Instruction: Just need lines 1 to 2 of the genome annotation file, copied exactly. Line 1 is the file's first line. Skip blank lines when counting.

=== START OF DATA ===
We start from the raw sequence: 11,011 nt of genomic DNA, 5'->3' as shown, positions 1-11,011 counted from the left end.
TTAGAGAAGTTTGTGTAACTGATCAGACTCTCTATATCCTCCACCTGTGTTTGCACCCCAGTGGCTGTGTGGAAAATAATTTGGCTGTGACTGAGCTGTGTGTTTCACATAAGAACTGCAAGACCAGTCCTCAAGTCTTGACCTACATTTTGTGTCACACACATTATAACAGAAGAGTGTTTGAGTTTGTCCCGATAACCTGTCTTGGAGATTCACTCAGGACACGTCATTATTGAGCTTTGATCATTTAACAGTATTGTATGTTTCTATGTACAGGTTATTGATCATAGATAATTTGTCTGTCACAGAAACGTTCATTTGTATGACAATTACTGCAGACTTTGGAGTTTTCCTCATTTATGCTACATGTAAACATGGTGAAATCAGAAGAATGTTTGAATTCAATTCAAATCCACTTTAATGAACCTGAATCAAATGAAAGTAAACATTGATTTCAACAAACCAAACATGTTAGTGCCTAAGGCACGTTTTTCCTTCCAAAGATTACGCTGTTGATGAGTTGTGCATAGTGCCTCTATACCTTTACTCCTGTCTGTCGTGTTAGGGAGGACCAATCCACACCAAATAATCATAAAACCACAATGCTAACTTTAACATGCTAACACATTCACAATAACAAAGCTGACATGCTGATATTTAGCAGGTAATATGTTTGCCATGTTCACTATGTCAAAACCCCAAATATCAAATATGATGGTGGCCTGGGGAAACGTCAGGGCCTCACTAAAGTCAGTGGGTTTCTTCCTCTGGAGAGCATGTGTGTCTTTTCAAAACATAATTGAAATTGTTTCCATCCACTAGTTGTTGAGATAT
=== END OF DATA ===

We start from the raw sequence: 11,011 nt of genomic DNA, 5'->3' as shown, positions 1-11,011 counted from the left end.
TTAGAGAAGTTTGTGTAACTGATCAGACTCTCTATATCCTCCACCTGTGTTTGCACCCCAGTGGCTGTGTGGAAAATAATTTGGCTGTGACTGAGCTGTGTGTTTCACATAAGAACTGCAAGACCAGTCCTCAAGTCTTGACCTACATTTTGTGTCACACACATTATAACAGAAGAGTGTTTGAGTTTGTCCCGATAACCTGTCTTGGAGATTCACTCAGGACACGTCATTATTGAGCTTTGATCATTTAACAGTATTGTATGTTTCTATGTACAGGTTATTGATCATAGATAATTTGTCTGTCACAGAAACGTTCATTTGTATGACAATTACTGCAGACTTTGGAGTTTTCCTCATTTATGCTACATGTAAACATGGTGAAATCAGAAGAATGTTTGAATTCAATTCAAATCCACTTTAATGAACCTGAATCAAATGAAAGTAAACATTGATTTCAACAAACCAAACATGTTAGTGCCTAAGGCACGTTTTTCCTTCCAAAGATTACGCTGTTGATGAGTTGTGCATAGTGCCTCTATACCTTTACTCCTGTCTGTCGTGTTAGGGAGGACCAATCCACACCAAATAATCATAAAACCACAATGCTAACTTTAACATGCTAACACATTCACAATAACAAAGCTGACATGCTGATATTTAGCAGGTAATATGTTTGCCATGTTCACTATGTCAAAACCCCAAATATCAAATATGATGGTGGCCTGGGGAAACGTCAGGGCCTCACTAAAGTCAGTGGGTTTCTTCCTCTGGAGAGCATGTGTGTCTTTTCAAAACATAATTGAAATTGTTTCCATCCACTAGTTGTTGAGATAT